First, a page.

Because of its vibrant color, Orange Molly fish is a popular choice among hobbyists. However, choosing an orange one from a sea of Mollies appears to be a difficult task that could take a long time. Otherwise, there are some requirements that you should be aware of. Because we understand your curiosity, we have created this post in the hopes that it will assist you in your aquarium hobby.
Not only that, there is an amazing case of an Orange Molly fish that we want to show you immediately. What exactly is this?
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List Of Orange Molly Fish’s Names
Common Molly comes in many different colors, like red, black, yellow, marbled, and orange. There are wild-type specimens that are gray or light tan, and they are the same color. Every guest that stops at aquarium stores like orange because it’s so bright. They live in freshwater streams and coastal waters from Mexico to Colombia.
Communal fish like these will get along with small and medium-sized schooling fish, which makes them ideal for them. Tankmates for these livebearers should be fish like Platys, Swordtail fish, Guppies, and Danios, which are all good for these fish.
Creamsicle Sailfin Lyretail Molly
White on the bottom and gold on the top make it look like a creamsicle ice cream. It has long orange fins with a lot of orange spots on them. It is calm and happy to share the aquarium with other fish. You can start out with this breed because it looks good and doesn’t care about water temperature or pH.
When there is no competition in the group, these fish should be nice to their own species and other fish in the tank. They can be kept with Danios, Corys, Tetras, and other livebearers.
Orange Balloon Molly
There are a lot of Orange Balloon Mollies out there. They have short, round bodies that look like an inflated balloon. This is true of both the fins and tails. The dorsal fin runs right along the fish’s body, and the fins are short as well. Besides, it has a pointed face that is a little long. The body is short and rotund with a characteristic balloon belly.
They’re omnivores, so you should feed them a variety of foods, like flake food and vegetables, because they eat algae and plants in their natural habitat. Orange Balloon Mollies are easy to care for because they can live in a standard tropical tank set up.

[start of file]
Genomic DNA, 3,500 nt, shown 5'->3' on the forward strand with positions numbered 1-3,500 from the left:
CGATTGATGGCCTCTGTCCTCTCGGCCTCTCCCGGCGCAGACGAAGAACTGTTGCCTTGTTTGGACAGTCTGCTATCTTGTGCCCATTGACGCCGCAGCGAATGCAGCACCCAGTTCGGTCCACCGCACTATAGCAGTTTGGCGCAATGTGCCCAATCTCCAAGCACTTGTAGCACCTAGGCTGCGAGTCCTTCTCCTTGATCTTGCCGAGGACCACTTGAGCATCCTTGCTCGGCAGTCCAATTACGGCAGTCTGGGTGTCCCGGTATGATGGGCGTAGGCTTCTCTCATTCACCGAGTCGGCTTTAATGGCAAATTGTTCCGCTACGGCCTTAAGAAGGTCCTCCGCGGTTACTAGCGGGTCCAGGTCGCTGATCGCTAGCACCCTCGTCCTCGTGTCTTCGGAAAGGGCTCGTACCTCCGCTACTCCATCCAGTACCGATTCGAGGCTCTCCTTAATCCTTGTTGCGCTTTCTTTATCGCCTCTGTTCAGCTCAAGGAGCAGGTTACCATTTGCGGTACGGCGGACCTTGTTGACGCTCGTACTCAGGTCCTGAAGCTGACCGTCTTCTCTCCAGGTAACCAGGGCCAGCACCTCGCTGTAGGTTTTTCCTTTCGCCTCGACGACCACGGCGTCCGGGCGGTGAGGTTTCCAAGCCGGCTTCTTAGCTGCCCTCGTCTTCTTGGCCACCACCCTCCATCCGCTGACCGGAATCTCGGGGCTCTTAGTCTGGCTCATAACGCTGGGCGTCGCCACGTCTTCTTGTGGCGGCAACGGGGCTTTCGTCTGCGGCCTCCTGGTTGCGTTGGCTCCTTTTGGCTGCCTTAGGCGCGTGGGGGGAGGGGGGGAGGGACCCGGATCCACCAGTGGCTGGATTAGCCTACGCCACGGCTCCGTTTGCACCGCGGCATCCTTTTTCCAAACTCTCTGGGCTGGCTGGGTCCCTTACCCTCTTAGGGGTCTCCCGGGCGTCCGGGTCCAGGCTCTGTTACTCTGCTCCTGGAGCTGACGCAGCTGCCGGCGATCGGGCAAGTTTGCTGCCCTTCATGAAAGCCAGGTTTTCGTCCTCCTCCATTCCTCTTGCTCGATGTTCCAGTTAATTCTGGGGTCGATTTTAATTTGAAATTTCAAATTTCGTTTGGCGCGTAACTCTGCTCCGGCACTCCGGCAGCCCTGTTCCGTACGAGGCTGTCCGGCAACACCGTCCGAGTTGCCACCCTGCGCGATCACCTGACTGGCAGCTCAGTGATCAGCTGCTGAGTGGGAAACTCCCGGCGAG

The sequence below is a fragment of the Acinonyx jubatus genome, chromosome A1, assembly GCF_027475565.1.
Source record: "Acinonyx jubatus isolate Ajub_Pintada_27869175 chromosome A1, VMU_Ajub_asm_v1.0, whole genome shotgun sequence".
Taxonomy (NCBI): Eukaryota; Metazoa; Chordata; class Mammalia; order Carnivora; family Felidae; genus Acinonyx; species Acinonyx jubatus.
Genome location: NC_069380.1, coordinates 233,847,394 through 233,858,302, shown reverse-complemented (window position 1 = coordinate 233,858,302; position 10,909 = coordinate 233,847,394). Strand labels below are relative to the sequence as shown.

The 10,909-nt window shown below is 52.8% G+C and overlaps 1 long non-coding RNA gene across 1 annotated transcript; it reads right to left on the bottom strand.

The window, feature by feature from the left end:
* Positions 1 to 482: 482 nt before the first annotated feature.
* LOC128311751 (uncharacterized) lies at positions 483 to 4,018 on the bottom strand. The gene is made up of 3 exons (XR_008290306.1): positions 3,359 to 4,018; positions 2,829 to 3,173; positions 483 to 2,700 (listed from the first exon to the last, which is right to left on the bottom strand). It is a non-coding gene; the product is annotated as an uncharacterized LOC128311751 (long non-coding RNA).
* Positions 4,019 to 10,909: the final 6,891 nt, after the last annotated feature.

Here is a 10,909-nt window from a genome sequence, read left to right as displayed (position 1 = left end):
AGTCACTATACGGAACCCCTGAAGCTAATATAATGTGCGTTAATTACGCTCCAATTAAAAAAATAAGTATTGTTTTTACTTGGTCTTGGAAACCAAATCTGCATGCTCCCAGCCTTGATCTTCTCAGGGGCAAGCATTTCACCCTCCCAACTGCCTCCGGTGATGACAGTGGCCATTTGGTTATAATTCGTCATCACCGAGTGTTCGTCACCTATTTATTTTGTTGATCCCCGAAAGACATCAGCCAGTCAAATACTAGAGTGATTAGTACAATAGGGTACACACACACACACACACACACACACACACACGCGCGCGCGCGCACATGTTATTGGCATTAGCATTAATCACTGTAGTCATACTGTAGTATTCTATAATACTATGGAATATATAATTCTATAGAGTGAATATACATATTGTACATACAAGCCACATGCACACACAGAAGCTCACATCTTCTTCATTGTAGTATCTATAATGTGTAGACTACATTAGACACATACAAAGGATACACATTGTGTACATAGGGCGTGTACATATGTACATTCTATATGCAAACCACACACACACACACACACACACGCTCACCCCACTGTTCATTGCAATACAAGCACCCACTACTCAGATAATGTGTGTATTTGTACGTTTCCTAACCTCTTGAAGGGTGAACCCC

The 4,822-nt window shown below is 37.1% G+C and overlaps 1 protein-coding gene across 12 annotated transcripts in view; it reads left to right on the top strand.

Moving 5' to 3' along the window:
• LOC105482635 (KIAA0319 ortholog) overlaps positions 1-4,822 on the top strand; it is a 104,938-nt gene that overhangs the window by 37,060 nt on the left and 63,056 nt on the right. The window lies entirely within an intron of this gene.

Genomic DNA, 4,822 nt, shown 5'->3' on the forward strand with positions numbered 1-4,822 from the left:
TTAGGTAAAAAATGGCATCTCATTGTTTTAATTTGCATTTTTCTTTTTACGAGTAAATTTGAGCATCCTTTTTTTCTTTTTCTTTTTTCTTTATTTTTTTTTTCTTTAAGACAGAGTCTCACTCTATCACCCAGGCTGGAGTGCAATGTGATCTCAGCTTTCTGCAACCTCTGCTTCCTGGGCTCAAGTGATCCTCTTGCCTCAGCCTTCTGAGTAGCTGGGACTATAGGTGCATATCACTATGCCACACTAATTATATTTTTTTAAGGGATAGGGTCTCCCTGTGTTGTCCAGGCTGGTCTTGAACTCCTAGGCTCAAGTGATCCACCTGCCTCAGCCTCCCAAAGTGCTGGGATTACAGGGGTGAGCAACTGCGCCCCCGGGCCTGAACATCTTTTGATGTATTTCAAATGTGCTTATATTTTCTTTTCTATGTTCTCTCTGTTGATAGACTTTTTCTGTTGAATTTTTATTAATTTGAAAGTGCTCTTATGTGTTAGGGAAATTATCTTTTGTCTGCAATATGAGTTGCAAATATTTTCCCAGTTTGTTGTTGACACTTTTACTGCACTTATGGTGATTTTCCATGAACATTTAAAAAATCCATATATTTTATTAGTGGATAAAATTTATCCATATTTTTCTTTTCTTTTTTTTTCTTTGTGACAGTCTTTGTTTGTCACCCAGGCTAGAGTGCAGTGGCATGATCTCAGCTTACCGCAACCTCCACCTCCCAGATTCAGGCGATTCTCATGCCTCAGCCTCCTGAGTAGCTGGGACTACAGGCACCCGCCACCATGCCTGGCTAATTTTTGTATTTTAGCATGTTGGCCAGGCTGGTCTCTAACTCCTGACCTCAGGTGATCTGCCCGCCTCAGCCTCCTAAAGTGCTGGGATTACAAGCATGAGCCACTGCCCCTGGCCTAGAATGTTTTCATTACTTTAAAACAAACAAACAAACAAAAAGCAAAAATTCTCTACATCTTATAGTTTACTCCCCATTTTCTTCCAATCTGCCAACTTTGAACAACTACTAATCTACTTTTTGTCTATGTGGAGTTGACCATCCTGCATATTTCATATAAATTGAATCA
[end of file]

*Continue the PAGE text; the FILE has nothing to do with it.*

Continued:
The Liberty Molly comes from Central America, mostly from El Salvador. Males and females are both the same color, but the males have more color.
For its bright red, white, and blue hues, it has been given this name. It has a white or silver body with fins that are red, black, blue, or orange.
Liberty Molly needs to be kept in a species tank with at least two females for every male. A 30-gallon aquarium would be ideal for three males and six females. It is likely to jump out of the tank, so it should be covered with a lid. It needs food that is made of plants.
There are a lot of different freshwater habitats where the Atlantic Molly lives, from the lower Rio Grande valley in the United States to Tuxpan in northeast Mexico. It can also be called a Mexican Molly or an Amazon Molly.
In Molly’s natural color, she is gray with yellow or orange highlights and fins that are yellow or orange. Some people have had their fins bred to be iridescent or have black pepper spots on them.
A tropical inlet is where this species lives, so your tank should be set up to look like 73 and 80°F water temperature and more than 15 dGH water hardness in order for this species to thrive. Include a variety of logs, roots, and plants that can grow in salty water.
Gold Dust Molly
Gold Dust Molly is only found in Mexico and the northern part of South America. A small creek, a lake, a marsh, or a swamp are where this animal lives. This type of fish is very sensitive to changes in the water, so the acclimation process is very important.
The golden color ranges from a bright yellow to dark orange. They have a golden yellow (or orange) body with black spots on their tail. Some specimens also have black spots on their heads and bodies, but not all of them do. Each of these fish can grow up to 4 inches long. When they’re in groups of 6 or more, these fish really come out.
Orange Molly Fish And Four Characteristics To Keep In Mind: Behavior, Tank Requirement, Feeding, And Reproduction
Orange Molly fish, as Mollies, is a friendly fish that gets along with other fish. However, aggressive tank mates and a crowded tank might drive molly fish to become hostile.
Orange prefers to be kept in groups of four or more. Buy one male molly fish for every four female mollies in your tank to avoid fights and dominance issues.
Mollies are shallow-water fish, thus they swim along the tank’s rim. They are shy fish who seek refuge in vegetation and caves when they feel threatened. Mollies are diurnal, active during the day, and sleeping at night.
Habitat and Tank Requirements